The Great War demanded a heavy toll on human life in many different ways, but alongside this, there was another damage we seldom consider: the destruction and ruination of the environment.
It was so heavy and disruptive that its effects can still be felt after 100 years.
Ravaged farmlands, charred trees, muddy quagmire are iconic images of the Great War. We see them, yet we often fail to realise what that meant for the environment.
On the Western Front, where the battle was fiercer, trenches ran from the North Sea to the Swiss frontier. Along this line, the activity of millions of soldiers and billions of shells transformed fields and forests within the relatively narrow war zone into a wasteland, a moonscape where nothing lived.
Artillery destroyed the composition of the soil and incinerated forests. Animals were killed by asphyxiating gases just like humans.
Military strategy dictated devastation. Lands were flooded to stop the advancement of enemy armies, entire portions of the country were razed to the ground to take away resources from the enemy. In the heat of battle, artillery units fired several hundred rounds an hour, which often carried chemical inside. Their impact not only disrupted the soil with the explosion but dispersed those chemicals in the ground. The land, deformed by the explosions, trapped the deadly vapours in shell holes and seam trenches. Burn earth, rotting corpses, and craters like cauldrons with a horrid brew of mud, gore and green-yellow mists of stale gas struck the troops as the very image of hell.
This devastation seemed to swiftly vanish when the war was over. Many veterans wrote in their letters and diaries that what used to be their posts were invaded by vegetation only a few years after the war. But more severe damages didn’t go away that swiftly.
Following the 1918 armistice, the areas most involved in the war – primarily northern France and Belgian Flanders – faced an extensive clean-up and restoration effort. It involved filling up the trenches, removing the barbed wire, rebuilding and repairing thousands of farms. UXO and ammunition stockpiles needed to be disposed of, though they were often simply dumped into the sea in designated dumping areas. Shells made out of lead, copper and brass and ammunition containing arsenic were burned in open pits, resulting in heavy soil pollution.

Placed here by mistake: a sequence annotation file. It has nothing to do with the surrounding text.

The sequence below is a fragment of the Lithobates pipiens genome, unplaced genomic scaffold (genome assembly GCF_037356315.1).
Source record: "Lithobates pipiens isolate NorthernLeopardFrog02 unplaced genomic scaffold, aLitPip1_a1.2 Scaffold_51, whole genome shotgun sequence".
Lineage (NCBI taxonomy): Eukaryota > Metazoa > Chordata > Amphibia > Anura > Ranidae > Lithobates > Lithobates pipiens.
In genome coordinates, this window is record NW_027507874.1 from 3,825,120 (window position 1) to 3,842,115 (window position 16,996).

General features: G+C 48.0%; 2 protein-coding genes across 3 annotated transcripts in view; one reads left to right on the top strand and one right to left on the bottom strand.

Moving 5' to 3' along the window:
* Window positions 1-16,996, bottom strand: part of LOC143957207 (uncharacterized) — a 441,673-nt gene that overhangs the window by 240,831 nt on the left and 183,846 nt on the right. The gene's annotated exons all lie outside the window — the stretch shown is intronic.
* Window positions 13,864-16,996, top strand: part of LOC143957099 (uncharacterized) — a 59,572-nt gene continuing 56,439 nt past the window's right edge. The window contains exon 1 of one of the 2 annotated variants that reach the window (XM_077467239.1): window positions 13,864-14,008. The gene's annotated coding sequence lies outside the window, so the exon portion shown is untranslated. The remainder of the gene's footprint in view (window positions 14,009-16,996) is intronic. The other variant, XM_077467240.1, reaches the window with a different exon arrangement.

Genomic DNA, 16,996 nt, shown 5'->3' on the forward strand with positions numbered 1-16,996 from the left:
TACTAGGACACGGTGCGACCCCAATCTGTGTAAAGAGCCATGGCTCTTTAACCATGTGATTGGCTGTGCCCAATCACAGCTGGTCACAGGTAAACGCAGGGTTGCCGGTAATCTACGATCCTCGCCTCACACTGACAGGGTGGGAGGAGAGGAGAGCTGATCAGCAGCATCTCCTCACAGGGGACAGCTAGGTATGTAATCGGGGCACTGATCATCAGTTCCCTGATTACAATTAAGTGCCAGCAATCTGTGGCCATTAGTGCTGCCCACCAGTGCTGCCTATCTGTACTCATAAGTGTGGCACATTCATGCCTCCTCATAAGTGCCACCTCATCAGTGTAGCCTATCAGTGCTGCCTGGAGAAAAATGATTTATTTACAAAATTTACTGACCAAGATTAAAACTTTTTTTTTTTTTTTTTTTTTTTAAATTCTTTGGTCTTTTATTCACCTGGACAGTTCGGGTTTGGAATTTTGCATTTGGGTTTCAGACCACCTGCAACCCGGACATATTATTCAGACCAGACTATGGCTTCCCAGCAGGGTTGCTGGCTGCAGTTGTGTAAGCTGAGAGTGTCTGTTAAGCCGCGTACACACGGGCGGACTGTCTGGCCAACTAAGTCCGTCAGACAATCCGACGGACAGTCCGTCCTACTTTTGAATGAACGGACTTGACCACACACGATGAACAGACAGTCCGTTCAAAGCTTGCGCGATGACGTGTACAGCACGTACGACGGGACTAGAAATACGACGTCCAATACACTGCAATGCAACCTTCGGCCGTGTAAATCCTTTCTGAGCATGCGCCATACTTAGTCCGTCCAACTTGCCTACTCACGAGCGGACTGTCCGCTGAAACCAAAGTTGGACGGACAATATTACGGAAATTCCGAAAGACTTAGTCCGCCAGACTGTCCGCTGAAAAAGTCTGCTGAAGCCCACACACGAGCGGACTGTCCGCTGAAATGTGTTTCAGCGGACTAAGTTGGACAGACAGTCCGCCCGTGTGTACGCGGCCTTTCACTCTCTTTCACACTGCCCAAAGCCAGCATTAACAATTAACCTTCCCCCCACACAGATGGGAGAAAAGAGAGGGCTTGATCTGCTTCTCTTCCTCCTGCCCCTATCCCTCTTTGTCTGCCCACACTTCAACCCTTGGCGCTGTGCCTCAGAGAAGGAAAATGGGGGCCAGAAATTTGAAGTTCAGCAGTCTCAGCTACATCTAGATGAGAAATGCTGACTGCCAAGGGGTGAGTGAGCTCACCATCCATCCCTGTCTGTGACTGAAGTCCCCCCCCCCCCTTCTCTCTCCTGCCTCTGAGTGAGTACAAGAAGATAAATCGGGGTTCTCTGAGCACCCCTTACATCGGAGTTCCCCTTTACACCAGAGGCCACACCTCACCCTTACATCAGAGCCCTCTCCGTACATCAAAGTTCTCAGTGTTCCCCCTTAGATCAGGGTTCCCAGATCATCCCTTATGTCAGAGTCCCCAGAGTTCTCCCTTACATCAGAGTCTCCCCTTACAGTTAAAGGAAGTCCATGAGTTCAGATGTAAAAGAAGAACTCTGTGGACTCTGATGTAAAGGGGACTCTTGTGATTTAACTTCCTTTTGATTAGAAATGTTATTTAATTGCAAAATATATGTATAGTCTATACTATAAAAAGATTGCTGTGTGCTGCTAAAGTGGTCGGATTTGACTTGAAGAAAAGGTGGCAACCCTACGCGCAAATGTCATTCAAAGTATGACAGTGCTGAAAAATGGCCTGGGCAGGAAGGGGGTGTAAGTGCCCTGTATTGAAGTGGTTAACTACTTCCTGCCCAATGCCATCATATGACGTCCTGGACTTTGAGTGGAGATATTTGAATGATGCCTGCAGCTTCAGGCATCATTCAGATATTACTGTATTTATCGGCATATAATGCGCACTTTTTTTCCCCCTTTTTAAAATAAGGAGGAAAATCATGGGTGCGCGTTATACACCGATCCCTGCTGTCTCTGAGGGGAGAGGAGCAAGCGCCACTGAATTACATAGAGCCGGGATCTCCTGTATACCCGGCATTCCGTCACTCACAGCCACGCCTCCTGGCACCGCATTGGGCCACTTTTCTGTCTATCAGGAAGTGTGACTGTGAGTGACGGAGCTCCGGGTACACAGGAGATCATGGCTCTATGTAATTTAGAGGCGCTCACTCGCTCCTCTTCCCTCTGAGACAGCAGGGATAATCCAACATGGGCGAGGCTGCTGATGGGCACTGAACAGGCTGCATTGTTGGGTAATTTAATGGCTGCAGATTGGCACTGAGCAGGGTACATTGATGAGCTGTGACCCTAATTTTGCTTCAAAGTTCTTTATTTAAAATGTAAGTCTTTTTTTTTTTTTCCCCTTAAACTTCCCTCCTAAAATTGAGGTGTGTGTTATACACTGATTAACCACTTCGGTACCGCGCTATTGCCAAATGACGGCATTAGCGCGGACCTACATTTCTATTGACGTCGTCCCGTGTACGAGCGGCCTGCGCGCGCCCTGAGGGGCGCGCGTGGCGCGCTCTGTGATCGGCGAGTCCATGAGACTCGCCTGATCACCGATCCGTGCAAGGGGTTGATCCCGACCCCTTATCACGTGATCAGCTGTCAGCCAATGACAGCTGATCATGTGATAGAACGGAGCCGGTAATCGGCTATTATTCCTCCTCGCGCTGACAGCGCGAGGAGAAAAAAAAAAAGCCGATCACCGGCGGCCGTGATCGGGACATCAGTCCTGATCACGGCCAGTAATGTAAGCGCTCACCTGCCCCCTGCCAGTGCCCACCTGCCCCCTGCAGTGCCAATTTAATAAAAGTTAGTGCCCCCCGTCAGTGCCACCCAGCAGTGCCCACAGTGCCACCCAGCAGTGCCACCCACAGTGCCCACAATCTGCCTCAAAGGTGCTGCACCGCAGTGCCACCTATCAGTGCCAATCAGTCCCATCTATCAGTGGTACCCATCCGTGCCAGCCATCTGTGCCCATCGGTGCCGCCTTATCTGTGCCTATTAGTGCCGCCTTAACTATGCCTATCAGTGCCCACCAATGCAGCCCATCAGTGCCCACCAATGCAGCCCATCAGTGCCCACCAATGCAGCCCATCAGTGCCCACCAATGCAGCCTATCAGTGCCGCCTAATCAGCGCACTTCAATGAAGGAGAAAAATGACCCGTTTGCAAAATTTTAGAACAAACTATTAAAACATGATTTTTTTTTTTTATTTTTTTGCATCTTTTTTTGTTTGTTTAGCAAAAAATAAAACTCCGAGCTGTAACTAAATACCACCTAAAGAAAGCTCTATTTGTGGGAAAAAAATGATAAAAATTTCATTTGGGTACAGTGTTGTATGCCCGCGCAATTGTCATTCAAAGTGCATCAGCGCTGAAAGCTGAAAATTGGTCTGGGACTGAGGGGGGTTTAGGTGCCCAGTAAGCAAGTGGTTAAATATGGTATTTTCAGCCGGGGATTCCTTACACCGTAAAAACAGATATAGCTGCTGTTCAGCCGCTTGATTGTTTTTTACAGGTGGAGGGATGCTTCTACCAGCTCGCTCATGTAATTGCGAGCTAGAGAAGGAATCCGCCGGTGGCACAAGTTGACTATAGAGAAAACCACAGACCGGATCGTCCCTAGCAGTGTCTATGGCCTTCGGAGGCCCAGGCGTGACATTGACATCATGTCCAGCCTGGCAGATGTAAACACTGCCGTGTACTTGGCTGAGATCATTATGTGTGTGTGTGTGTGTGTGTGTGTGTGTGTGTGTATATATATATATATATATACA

This area of devastation was afterwards divided into different zones, with the ‘Red Zone’ being an area deemed beyond hope of restoration. These Red Areas still stands in France and Belgium, where people don’t go to live because of the high levels of arsenic and chemicals in the environment, resulting in chronic illnesses.
A world devastated by war
The theatre of war has obviously sustained the greatest damage, but the Great War disrupted the environment around the entire world. For example, the demand for timber was huge because it was used to build trenches and barracks. Considerable was also the demand for tin, used for supplies of different kinds (including food) for the soldiers.
To keep armies in action, nations commandeered natural resources all over the biosphere, expanding the war’s environmental influence. The massive shift of natural resources to the war effort changed the land, transformed state infrastructures and reoriented economies, both in Europe and elsewhere. This war economy created environmental devastation in Mexico, China and India, to mention just a few, both because some nations could use their colonies as suppliers and because some countries not involved in the war saw a way to boost their exports. But these actions disrupted those countries’ economies in a way that was only settled years after the end of the war.
The Impact of World War one on the Forests and Soils of Europe by Drew Heiderscheidt (pdf)
National Geographic – How archaeology is unraveling the secrets of WWI trench warfare
International Encyclopedia of the First World War – Destruction of the Ecosystem